The Antipodes

‘The Antipodes’ is a derisive dig at an adult, contemporary storytelling by the Pulitzer Prize-winning American playwright Annie Baker. Born 40 years ago in Amherst, Massachusetts, she is best known for her plotless or ‘untheatrical theatre’, especially as depicted in the static-styled Pulitzer Prize-winning play, The Flick (2013). Baker followed this with The Antipodes in 2017.

This may sound a frustrating delivery genre but the cracking pace and the rich characterisation surprisingly sucks you into the sentiments being aired.

This very unusual, 110-minute play (NO interval) is being presented by the Hayman Theatre Company, in the Hayman Theatre Complex building 301. The season runs nightly until Saturday 17th September, with curtain up at 7.00 pm.

Enter the campus off Manning Road, turn right at first roundabout and drive for about 500 metres, then park in car park to the east of the campus near Hayman Road bus station.

Scene:                   2017. An up-market writers’ boardroom

Production Manager and Set Designer:   Another amazing set from Stephen Carr. The teak-stained, 1-metre square wooden panels are mounted on a black base, giving a luxurious board room effect. The flooring is genuine wooden strips. In the corner of the room is a tea / coffee help yourself table. The walls have modern oil paintings. A teak door is on the left of the stage. A settee is against the opposite wall, with a nearby wastepaper basket that became the centre of attraction for some colleagues. Centre stage is a beautiful 4-metre-long boardroom table surrounded by top of the range leather covered resplendent chairs.

Congratulations also go to the Set Assistant, Setare Moqarabin, and the set construction team.                   

Properties:          Thomas Cartwright, Jarrad Whitehurst and Monique Rodwell might have seemed to have an unchallenging ride, but the unusual furniture, ever changing catering – including takeaway meals – crockery, glassware, plus the typical room décor made the task massive.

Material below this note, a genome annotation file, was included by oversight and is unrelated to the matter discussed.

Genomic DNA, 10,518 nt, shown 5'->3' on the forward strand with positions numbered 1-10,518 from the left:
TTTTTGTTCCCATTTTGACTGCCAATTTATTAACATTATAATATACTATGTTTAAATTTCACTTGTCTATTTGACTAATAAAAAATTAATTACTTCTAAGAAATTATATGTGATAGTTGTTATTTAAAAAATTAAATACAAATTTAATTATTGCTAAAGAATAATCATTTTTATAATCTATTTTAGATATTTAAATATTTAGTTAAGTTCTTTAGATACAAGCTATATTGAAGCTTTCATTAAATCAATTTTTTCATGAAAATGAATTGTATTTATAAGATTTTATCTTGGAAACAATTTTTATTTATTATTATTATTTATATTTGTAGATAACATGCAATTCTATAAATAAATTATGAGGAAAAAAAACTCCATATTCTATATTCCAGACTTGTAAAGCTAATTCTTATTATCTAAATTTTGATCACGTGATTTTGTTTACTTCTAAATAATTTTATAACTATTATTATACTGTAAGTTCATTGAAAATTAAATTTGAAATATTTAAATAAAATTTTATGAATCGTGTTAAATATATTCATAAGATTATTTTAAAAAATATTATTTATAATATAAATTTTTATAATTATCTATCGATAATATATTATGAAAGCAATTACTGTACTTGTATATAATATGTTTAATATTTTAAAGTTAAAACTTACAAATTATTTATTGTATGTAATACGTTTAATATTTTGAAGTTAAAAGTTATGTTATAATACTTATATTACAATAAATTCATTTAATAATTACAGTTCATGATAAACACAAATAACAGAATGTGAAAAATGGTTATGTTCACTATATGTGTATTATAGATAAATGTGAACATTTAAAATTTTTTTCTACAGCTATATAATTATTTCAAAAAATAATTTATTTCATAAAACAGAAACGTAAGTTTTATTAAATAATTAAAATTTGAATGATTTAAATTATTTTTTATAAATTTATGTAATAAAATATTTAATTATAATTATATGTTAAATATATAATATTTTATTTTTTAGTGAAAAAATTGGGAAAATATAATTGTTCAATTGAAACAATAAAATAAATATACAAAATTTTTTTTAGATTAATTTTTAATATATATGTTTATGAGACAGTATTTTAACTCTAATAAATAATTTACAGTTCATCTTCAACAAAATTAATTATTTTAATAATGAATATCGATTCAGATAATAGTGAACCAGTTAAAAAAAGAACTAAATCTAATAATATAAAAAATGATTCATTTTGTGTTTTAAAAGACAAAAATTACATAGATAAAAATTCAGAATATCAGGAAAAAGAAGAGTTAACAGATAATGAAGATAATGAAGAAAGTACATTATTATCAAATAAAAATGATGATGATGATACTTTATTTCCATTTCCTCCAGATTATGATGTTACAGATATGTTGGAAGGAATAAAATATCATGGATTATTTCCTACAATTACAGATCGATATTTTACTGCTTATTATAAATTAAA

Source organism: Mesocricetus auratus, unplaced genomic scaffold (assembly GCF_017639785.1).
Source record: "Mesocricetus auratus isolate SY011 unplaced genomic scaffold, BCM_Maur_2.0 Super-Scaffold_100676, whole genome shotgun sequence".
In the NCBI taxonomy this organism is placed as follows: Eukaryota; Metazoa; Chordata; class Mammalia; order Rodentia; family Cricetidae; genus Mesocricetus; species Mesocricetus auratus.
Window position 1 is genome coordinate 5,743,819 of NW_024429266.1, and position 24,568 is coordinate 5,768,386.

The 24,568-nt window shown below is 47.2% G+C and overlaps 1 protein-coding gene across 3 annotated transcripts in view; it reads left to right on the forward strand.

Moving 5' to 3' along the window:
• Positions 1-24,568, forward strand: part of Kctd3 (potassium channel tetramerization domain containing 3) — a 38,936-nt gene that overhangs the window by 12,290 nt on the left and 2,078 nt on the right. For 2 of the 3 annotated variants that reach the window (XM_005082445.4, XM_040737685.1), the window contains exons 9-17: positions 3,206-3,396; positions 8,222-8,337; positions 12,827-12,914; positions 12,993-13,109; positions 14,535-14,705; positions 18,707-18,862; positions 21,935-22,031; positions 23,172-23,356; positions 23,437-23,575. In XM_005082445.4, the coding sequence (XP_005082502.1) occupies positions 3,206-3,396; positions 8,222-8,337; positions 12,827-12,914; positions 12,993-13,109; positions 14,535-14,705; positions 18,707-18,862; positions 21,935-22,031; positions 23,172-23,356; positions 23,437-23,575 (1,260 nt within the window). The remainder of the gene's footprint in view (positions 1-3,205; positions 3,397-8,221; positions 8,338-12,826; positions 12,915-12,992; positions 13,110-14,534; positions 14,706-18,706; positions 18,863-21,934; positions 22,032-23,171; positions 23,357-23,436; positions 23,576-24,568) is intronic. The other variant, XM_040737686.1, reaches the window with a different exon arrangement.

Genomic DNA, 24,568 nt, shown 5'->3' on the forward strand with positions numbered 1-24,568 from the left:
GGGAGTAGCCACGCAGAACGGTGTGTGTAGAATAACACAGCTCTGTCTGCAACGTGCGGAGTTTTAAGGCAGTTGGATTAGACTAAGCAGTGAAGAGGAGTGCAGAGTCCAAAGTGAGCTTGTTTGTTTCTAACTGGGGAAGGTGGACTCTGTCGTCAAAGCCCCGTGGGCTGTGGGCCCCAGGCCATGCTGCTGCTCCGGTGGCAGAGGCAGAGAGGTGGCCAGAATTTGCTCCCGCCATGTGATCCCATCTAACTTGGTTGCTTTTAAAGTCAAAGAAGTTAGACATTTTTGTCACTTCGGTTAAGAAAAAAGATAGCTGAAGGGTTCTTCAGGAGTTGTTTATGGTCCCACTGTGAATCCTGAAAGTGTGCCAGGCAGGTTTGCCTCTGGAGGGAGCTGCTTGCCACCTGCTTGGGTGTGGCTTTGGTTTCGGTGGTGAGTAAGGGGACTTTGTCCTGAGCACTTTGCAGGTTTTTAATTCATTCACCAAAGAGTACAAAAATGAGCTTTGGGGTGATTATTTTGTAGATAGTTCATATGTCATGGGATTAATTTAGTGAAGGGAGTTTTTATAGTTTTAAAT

Sound Designer:                               Isla Simeoni has created a unique soundscape, employing a roaring noise as the scenes leap forward a few days – or weeks. Great effect with perfect timing.

Lighting Designer:            Ella Wakeman has captured the complex design required to give stress in the room – flickering fluorescent tubes, a Zoom meeting, and all the changes of emotional moods. Ella had the last ‘word’ right up the very last second of the play when an emerald spotlight picked out a beloved character. Superb work.

Stage Manager:                 Behind the set Poppy Lindsell and her Deputy Stage Manager,     Simonne Matthews, must have been tearing their hair out. The intricate prop and costume changes were every ten minutes.

An unknown organisation have their man in the area, Sandy (Adam Gannon, understudy Alex Hutchings) seek out eight people who are writers on, or who have experienced, strange happenings. The eight colleagues were unknown to each other before meeting in the room. From their clothing, they seem to come from a cross section of the community.

The boss’s secretary, Sarah (Jade Chilcott) dressed in a variety of stunning dresses asks what the workers would like for lunch. The Icelandic girl, Eleanor (Georgia Condon) requests vegan food, the rest like international cuisine. When, after the food break, Sandy asks for inappropriate storytelling, vague Adam (Oliver Charlton) and the sexually charged Dave (Leo Rimmer) are happy to recount, whilst Brian (Tom Tasovac) types everything into his laptop. A couple of innocents, Danny M1 (Adam Naylor) and Danny M2 (Jude Soussan) are included in the mix. The more serious and dedicated member, Josh (Tom Ford) tries to keep the rebels in hand, whilst Max (Morgan Scarfe) was just Max!

Instead of finding the required qualities, the people around the table deride or demean some of the tales.

Costume Designer Kate Naunton-Morgan, and her assistant Hannah Mellgren, had to clothe each actor with an attire that immediately conveyed to the audience their character, life story and hang-ups.

Directed by Leah Mercer and her Assistant Director Jade Woodhouse were both on a steep learning curve. Leah is extremely experienced and well respected, but I know this play will have stretched her talents to the full. In forty years of reviewing, I have never seen a play like this. It starts like the jury room scene in ‘Twelve Angry Men’ and for the first five minutes there is similar logical discussion with mild opinions and then …!

What a cast, they worked as a tight team flawlessly moving from one extreme to another. Two of the cast had to quote a huge list of items, which amazingly they did without a flicker. Superb cast.

So, was the play about mythical fables? A dig at modern day HR? The personal horrors we put to the back of our minds. Perhaps all of them. The decision is yours.

An exceptionally difficult play to direct, to hold the audience’s attention and curiosity, but they succeeded.